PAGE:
LAX_DEL: “UAL511, cleared to the San Francisco Airport, Ventura Six Departure, San Marcus Transition, then as filed, climb via SID, except maintain 5,000, departure frequency 124.500, squawk 7102”


    The controller has cleared you via the Ventura Six Departure, so make sure you have the chart on-hand (it’s also posted in this article). Note that the departure doesn’t say anything about turning direct VTU. Indeed, the route description just tells you to fly runway heading:


    TAKEOFF RUNWAYS 24L/R, 25L/R: Climb on heading 251° for RADAR vectors to VTU VOR/DME, cross SMO R-154 at or below 3000, thence. . . .

    . . . .on (assigned transition) or (assigned route). Expect further clearance to filed flight level three minutes after departure.


    All you should be doing when flying this departure is flying runway heading (251, or 071 when departing 6L/R or 7L/R) and following the altitude restrictions up to 5,000. Do not turn direct VTU on your own. Turn direct to VTU or RZS only when the controller tells you to. Don’t worry, he hasn’t forgotten about you; when you’re cleared direct VTU or RZS, it’ll sound something like this:


    LAX_DEP: “UAL511, cleared direct Ventura, resume Ventura Six Departure”


    Set your FMC to proceed direct Ventura (VTU). It will be your responsibility to continue flying via your transition (if applicable), and then your route. The RZS transition takes you from VTU direct to RZS, and the DINTY transition takes you to SUDDO, then DINTY. Once you’ve flown the transition, you’re set! You’ve flown the VTU6 departure flawlessly.


    The LOOP8 Departure

    Although more complicated than the VTU6 departure, it’s essential that pilots fly this departure correctly.



    8f9de570467c3b5ae7dea4fc437b8c5325fe648e.png


    Common Mistakes
     
    • Turning Direct LAX immediately upon departure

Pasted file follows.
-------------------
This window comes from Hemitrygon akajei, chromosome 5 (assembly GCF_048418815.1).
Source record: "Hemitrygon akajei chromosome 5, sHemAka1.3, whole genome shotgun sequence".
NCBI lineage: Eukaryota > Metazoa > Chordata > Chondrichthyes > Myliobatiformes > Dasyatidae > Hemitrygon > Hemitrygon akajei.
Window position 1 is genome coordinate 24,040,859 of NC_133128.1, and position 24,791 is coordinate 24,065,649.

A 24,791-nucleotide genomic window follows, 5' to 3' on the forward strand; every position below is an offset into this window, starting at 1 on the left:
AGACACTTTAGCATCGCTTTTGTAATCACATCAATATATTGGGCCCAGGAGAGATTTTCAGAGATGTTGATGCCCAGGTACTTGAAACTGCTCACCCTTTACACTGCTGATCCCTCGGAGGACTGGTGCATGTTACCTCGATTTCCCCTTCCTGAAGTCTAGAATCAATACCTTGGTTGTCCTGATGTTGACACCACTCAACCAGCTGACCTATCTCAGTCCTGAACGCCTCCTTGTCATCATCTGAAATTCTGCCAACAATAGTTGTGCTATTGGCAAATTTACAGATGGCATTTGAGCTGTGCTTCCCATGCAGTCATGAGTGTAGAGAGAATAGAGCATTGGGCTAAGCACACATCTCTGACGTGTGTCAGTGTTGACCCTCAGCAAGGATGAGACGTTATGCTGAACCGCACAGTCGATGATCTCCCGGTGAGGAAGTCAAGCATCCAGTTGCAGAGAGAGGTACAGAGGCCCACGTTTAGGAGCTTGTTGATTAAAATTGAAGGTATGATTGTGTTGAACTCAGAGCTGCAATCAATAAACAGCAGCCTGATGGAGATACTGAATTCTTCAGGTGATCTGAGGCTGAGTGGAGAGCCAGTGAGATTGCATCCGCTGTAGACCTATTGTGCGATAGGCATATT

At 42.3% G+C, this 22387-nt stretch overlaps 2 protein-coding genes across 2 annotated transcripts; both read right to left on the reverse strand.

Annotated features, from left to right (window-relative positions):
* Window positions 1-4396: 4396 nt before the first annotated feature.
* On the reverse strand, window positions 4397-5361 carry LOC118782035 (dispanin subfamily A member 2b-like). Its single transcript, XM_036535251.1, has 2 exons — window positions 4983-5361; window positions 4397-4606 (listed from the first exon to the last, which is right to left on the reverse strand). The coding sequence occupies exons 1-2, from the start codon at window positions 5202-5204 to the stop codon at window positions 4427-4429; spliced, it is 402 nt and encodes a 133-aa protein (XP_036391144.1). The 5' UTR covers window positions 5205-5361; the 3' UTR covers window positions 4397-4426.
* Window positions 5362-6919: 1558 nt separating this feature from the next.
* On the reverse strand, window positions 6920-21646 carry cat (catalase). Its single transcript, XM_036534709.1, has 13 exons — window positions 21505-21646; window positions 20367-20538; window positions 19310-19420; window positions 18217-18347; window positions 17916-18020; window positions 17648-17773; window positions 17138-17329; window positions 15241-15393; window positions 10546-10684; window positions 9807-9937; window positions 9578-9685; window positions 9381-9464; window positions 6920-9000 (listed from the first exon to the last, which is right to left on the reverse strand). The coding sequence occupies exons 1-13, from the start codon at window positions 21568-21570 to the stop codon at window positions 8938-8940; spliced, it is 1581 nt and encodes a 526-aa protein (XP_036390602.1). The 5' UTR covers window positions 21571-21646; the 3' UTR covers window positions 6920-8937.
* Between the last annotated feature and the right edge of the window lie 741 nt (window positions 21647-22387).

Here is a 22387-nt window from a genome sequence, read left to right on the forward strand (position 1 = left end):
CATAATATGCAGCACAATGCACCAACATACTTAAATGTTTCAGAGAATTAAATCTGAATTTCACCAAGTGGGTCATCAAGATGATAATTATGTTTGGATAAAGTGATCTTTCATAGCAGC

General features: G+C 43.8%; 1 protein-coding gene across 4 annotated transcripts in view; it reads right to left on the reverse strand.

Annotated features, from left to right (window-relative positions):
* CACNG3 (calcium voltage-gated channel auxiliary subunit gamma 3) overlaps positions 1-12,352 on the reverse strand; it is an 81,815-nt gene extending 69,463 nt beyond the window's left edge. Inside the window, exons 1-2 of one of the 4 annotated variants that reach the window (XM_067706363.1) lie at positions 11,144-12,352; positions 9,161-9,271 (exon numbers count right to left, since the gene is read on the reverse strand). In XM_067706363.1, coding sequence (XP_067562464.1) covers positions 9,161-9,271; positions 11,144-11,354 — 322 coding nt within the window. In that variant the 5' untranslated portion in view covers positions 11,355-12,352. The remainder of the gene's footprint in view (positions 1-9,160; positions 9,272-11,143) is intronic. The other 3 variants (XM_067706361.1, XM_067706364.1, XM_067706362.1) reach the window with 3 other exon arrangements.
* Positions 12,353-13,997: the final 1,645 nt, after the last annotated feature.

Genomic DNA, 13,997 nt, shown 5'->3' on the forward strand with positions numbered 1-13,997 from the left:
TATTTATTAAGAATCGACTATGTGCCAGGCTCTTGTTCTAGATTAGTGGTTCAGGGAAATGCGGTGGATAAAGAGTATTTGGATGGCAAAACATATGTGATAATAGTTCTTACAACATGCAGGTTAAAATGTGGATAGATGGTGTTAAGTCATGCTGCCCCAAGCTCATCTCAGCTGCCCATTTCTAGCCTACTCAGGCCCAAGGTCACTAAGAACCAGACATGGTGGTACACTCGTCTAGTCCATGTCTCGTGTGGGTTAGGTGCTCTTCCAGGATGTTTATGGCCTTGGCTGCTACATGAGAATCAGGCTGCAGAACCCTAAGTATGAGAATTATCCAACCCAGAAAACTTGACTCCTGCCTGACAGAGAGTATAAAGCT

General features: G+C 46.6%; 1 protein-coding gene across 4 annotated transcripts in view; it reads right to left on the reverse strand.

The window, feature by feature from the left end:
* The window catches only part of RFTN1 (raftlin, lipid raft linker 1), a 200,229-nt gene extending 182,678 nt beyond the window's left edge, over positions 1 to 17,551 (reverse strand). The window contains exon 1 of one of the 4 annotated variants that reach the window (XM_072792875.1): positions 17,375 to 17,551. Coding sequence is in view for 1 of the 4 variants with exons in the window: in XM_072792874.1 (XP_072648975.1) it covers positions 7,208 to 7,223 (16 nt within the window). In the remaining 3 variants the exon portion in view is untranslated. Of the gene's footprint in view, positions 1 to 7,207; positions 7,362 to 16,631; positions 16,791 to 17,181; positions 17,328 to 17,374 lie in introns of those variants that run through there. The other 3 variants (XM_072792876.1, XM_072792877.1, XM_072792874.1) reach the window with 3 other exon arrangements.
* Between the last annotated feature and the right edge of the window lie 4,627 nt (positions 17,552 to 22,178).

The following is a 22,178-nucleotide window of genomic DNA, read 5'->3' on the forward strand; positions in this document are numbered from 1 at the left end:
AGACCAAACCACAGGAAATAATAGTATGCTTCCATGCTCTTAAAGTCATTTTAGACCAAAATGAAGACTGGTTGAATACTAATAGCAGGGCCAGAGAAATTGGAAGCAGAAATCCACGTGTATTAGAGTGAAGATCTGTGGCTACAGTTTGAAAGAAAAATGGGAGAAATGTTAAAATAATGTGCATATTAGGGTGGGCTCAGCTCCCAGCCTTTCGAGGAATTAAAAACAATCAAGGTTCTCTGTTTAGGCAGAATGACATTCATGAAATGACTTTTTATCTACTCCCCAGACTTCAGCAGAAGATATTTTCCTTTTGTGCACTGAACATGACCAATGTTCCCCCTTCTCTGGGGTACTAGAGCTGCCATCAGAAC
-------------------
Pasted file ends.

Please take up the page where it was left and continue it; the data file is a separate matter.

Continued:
• Flying the wrong initial heading
    • Turning right direct LAX
    • Claiming that the departure procedure is unflyable because it’s not in the FMC

    How To Fly This Departure

    When filing this departure, you’ll probably get this clearance from Los Angeles Delivery:


    LAX_DEL: “N484TR, cleared to the San Francisco Airport, LOOP Eight Departure, Daggett Transition, then as filed, climb via SID, except maintain 5,000, departure frequency 124.500, squawk 7050”


    This is another departure in which most pilots will blame their FMCs for making them fly the departure incorrectly. Trust us, we’ve heard it hundreds of times before. Given that this is another radar vector departure, you shouldn’t be using your FMC much immediately upon departure anyway. Let’s take a look at the chart.


    Notice that the initial headings from runways 24L/R and 25L/R are different -- 250 and 235, respectively. The controller doesn’t have to issue these headings -- if you’re cleared via a departure, you’re responsible for flying it correctly. Set your heading selector to the appropriate heading, and maintain that heading upon departure. Do not engage LNAV/VNAV, or turn direct LAX on your own.


    In a few miles, the controller will issue an instruction like this:


    LAX_DEP: “N484TR, turn left direct Los Angeles, resume LOOP8 Departure”


    Notice that the controller specifically gives you a left turn. This is by design -- turning right on departure causes collisions with the LAX north complex and the SADDE stream -- don’t do it!


    After turning direct LAX, it is your responsibility to fly the rest of the departure, complying with altitude restrictions along the way. In other words, you will navigate from LAX (at or above 10,000 feet) to KEGGS (at or above 13,000), and COOPP (at or above 15,000). Once you get to DAG, you’re done! You’ve flown the LOOP8 departure correctly.